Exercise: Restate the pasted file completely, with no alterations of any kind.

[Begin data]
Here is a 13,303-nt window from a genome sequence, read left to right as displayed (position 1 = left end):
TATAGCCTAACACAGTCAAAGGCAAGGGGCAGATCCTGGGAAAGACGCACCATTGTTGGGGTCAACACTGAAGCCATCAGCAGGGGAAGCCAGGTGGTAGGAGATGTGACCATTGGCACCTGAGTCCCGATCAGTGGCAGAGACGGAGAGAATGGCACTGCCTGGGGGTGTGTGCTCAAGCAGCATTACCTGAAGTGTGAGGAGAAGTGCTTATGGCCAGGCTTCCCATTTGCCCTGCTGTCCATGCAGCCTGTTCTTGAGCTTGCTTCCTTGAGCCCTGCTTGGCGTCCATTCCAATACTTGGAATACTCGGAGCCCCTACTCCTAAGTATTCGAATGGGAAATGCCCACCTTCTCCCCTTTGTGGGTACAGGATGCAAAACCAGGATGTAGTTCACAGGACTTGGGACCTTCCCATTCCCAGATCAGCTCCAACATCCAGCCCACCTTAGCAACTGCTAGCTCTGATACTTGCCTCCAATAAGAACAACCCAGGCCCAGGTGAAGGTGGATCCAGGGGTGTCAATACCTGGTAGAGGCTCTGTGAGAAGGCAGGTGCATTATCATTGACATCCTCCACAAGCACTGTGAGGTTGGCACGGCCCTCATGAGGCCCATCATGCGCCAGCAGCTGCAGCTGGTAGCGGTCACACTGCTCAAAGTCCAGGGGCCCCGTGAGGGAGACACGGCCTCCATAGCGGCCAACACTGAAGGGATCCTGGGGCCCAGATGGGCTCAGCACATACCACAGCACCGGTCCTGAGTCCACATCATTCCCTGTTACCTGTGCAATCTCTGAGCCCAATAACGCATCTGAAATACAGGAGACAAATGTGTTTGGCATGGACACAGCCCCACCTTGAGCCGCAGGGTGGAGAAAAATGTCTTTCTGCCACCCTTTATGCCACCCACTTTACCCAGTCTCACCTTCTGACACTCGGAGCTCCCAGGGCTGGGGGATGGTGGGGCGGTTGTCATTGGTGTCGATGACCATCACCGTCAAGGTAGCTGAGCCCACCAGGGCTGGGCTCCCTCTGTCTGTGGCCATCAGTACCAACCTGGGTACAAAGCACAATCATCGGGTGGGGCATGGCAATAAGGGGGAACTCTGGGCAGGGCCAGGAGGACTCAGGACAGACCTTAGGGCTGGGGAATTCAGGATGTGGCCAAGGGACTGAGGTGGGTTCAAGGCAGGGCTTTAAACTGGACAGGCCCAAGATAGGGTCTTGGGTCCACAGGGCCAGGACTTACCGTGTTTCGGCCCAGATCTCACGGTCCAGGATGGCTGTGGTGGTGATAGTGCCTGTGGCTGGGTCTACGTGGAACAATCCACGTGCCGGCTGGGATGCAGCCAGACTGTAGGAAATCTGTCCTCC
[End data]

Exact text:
Here is a 13,303-nt window from a genome sequence, read left to right as displayed (position 1 = left end):
TATAGCCTAACACAGTCAAAGGCAAGGGGCAGATCCTGGGAAAGACGCACCATTGTTGGGGTCAACACTGAAGCCATCAGCAGGGGAAGCCAGGTGGTAGGAGATGTGACCATTGGCACCTGAGTCCCGATCAGTGGCAGAGACGGAGAGAATGGCACTGCCTGGGGGTGTGTGCTCAAGCAGCATTACCTGAAGTGTGAGGAGAAGTGCTTATGGCCAGGCTTCCCATTTGCCCTGCTGTCCATGCAGCCTGTTCTTGAGCTTGCTTCCTTGAGCCCTGCTTGGCGTCCATTCCAATACTTGGAATACTCGGAGCCCCTACTCCTAAGTATTCGAATGGGAAATGCCCACCTTCTCCCCTTTGTGGGTACAGGATGCAAAACCAGGATGTAGTTCACAGGACTTGGGACCTTCCCATTCCCAGATCAGCTCCAACATCCAGCCCACCTTAGCAACTGCTAGCTCTGATACTTGCCTCCAATAAGAACAACCCAGGCCCAGGTGAAGGTGGATCCAGGGGTGTCAATACCTGGTAGAGGCTCTGTGAGAAGGCAGGTGCATTATCATTGACATCCTCCACAAGCACTGTGAGGTTGGCACGGCCCTCATGAGGCCCATCATGCGCCAGCAGCTGCAGCTGGTAGCGGTCACACTGCTCAAAGTCCAGGGGCCCCGTGAGGGAGACACGGCCTCCATAGCGGCCAACACTGAAGGGATCCTGGGGCCCAGATGGGCTCAGCACATACCACAGCACCGGTCCTGAGTCCACATCATTCCCTGTTACCTGTGCAATCTCTGAGCCCAATAACGCATCTGAAATACAGGAGACAAATGTGTTTGGCATGGACACAGCCCCACCTTGAGCCGCAGGGTGGAGAAAAATGTCTTTCTGCCACCCTTTATGCCACCCACTTTACCCAGTCTCACCTTCTGACACTCGGAGCTCCCAGGGCTGGGGGATGGTGGGGCGGTTGTCATTGGTGTCGATGACCATCACCGTCAAGGTAGCTGAGCCCACCAGGGCTGGGCTCCCTCTGTCTGTGGCCATCAGTACCAACCTGGGTACAAAGCACAATCATCGGGTGGGGCATGGCAATAAGGGGGAACTCTGGGCAGGGCCAGGAGGACTCAGGACAGACCTTAGGGCTGGGGAATTCAGGATGTGGCCAAGGGACTGAGGTGGGTTCAAGGCAGGGCTTTAAACTGGACAGGCCCAAGATAGGGTCTTGGGTCCACAGGGCCAGGACTTACCGTGTTTCGGCCCAGATCTCACGGTCCAGGATGGCTGTGGTGGTGATAGTGCCTGTGGCTGGGTCTACGTGGAACAATCCACGTGCCGGCTGGGATGCAGCCAGACTGTAGGAAATCTGTCCTCC